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When I plugging coffee machine in the GFCI outlet, it works but does not in the downstream outlets. The Voltage of downstream outlet drops to 87V after plugging in the downstream outlet.And shows open neutral if plugging tester. GFCI wasn’t tripped and voltage was still 120V. Test-reset GFCI will bring the Voltage back. Any suggestions to troubleshoot?

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    As @Barry notes below, its sounding like you have a bad connection at the GFCI or downstream. Backstabs (if used) are a "feature" that should not be used. Please ensure all wiring is sound, no cuts, breaks or otherwise. Make sure your wirenuts are tight and properly installed. You may even have to replace the outlet. CHECK BOTH ENDS *(the GFCI as well as downstream) – noybman Dec 29 '19 at 1:37
  • @noybman I can follow your comment better than the answer Barry provided. I agree it is a loose connection that has a problem under load. I also have a love / hate for backstabs, they have made me tens of thousands over many decades. I think they should be illegal but are “safe” when installed to code. I can give your comment an upvote + and the question as it is well defined+ – Ed Beal Dec 29 '19 at 4:02
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Only do the following if you are familiar with electric wiring and the necessary safety precautions.

  • Switch off the circuit breaker that controls the outlet with the GFCI.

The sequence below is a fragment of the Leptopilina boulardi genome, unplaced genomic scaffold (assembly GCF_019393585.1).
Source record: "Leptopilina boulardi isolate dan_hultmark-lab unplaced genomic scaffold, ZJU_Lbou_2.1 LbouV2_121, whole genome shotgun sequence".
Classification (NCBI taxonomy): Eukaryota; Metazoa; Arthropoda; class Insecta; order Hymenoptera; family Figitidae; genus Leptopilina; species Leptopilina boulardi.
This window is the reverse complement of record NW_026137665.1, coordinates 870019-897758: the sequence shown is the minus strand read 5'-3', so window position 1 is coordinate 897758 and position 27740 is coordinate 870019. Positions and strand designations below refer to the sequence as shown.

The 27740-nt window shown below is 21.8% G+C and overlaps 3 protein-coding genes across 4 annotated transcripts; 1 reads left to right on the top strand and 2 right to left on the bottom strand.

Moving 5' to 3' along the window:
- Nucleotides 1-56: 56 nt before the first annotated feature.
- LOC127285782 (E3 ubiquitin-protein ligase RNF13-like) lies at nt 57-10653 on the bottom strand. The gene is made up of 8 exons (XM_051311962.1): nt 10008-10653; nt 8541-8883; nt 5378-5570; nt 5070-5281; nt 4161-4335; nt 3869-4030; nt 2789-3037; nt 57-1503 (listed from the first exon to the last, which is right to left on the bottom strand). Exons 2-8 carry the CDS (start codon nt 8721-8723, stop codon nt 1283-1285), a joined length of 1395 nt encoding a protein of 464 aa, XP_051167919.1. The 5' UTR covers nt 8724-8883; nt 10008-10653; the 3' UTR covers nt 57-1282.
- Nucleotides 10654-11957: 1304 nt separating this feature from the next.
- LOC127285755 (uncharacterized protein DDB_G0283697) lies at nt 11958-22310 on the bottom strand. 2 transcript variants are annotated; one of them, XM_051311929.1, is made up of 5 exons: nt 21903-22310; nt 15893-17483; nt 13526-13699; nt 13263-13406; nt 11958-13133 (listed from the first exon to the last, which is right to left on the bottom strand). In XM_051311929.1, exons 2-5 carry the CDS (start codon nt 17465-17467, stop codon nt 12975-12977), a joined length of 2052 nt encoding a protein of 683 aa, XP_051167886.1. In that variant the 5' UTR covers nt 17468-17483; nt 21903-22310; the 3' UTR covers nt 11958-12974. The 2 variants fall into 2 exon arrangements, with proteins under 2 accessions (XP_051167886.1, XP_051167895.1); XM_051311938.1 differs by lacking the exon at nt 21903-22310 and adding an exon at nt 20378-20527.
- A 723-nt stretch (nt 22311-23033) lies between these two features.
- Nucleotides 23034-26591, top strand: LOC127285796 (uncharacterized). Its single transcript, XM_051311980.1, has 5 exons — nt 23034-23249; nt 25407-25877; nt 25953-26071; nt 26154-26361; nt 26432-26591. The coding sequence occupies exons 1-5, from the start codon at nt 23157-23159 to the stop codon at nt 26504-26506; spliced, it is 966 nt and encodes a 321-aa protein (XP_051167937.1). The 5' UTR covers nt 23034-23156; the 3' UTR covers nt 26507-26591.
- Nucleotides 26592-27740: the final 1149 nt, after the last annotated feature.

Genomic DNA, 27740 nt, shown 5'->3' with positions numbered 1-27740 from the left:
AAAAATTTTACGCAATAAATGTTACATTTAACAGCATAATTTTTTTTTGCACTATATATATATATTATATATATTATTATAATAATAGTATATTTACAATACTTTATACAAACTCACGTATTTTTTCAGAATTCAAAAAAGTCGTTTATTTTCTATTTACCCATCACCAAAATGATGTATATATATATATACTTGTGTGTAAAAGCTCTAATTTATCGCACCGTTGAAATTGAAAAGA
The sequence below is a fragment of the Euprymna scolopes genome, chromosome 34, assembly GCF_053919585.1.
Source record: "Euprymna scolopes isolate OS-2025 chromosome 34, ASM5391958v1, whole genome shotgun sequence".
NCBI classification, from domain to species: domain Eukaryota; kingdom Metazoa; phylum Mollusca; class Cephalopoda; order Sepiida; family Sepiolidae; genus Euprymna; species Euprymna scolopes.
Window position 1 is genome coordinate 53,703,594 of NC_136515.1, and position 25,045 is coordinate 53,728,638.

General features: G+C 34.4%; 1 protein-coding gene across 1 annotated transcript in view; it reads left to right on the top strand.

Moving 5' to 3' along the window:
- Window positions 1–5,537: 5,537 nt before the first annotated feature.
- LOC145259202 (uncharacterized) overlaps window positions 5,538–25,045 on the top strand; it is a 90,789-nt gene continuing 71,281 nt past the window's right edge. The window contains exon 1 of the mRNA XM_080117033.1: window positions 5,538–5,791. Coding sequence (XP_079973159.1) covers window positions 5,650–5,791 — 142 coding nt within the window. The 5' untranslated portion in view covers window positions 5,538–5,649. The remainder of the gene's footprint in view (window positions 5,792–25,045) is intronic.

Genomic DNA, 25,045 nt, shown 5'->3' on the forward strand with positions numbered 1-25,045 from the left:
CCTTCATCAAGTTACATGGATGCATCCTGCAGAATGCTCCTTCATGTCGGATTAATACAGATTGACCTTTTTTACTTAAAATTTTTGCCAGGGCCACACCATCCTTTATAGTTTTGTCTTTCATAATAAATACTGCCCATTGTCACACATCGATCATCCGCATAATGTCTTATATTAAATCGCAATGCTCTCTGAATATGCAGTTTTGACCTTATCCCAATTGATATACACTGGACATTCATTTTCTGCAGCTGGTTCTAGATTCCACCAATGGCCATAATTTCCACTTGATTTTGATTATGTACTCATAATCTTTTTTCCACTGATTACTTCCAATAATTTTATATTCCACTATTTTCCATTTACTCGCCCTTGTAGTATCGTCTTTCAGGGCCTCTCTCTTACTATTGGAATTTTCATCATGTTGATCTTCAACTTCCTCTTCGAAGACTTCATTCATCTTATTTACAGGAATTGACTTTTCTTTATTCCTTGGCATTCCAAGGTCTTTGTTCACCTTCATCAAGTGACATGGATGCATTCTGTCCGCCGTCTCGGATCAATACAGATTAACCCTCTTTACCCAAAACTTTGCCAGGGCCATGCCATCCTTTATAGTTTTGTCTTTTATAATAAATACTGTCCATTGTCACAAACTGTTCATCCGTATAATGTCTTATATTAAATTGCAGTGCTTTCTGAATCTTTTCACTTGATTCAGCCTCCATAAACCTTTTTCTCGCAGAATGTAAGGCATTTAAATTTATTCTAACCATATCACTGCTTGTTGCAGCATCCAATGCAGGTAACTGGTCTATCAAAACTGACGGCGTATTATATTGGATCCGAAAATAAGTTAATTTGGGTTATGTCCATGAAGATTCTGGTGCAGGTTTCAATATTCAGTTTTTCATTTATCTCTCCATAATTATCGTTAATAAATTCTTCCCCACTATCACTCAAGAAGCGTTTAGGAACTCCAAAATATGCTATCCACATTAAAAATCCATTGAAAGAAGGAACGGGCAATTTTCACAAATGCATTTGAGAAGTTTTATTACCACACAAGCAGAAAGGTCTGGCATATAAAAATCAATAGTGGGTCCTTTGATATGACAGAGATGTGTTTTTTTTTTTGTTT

• Open the outlet and remove the GFCI.
  • Check the wiring.

There should be two wires (black and white) going to the terminals marked LINE. There should also be two wires (should be black and white) connected to the LOAD terminals. The hot wires are black and the neutral wires are white.

If these check out, and if you think you are prepared, then switch the breaker back on and check the voltage at the LINE terminals (should be about 120 V).

Then check the voltage at the LOAD terminals (should be the same voltage).

Push the TEST switch on the GFCI. The voltage at the LOAD terminals should go to 0 V while the voltage at the LINE terminals should stay at 120 V.

If all of this checks out, you need to check at least one of the downstream outlets. Again, they should have a black and white wire connected to their terminals and the voltage should be 120 V.

Trip the GFCI and check that the voltage goes to 0 V.

Note that if any of the connections use the backstab (located at the back of the outlet), you should change those to connect with the screw terminals on the outlet. Backstab connections are known to be unreliable.

If everything checks out, then you may need to call an electrician.

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    A suggestion to help this answer get the vote it deserves, please break this into some bullet points or at least paragraph separated as it is a bit rough to follow right now. I'd personally suggest he not apply breaker power until each outlet is checked from A-->b-->C etc. and ideally, a problem has been found and fixed. – noybman Dec 29 '19 at 1:45
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    Don't put spaces in the fronts of your lines, it causes weird formatting. You also need two newlines (a blank line) if you want a paragraph separation. Please take the time to learn SE edit formatting; there are help links in the edit window. If you are copying content from elsewhere and it's coming in this way, don't copy content except in attribution. – Harper - Reinstate Monica Dec 29 '19 at 4:20
  • @Harper Thanks for the tips. – Barry Dec 29 '19 at 13:10

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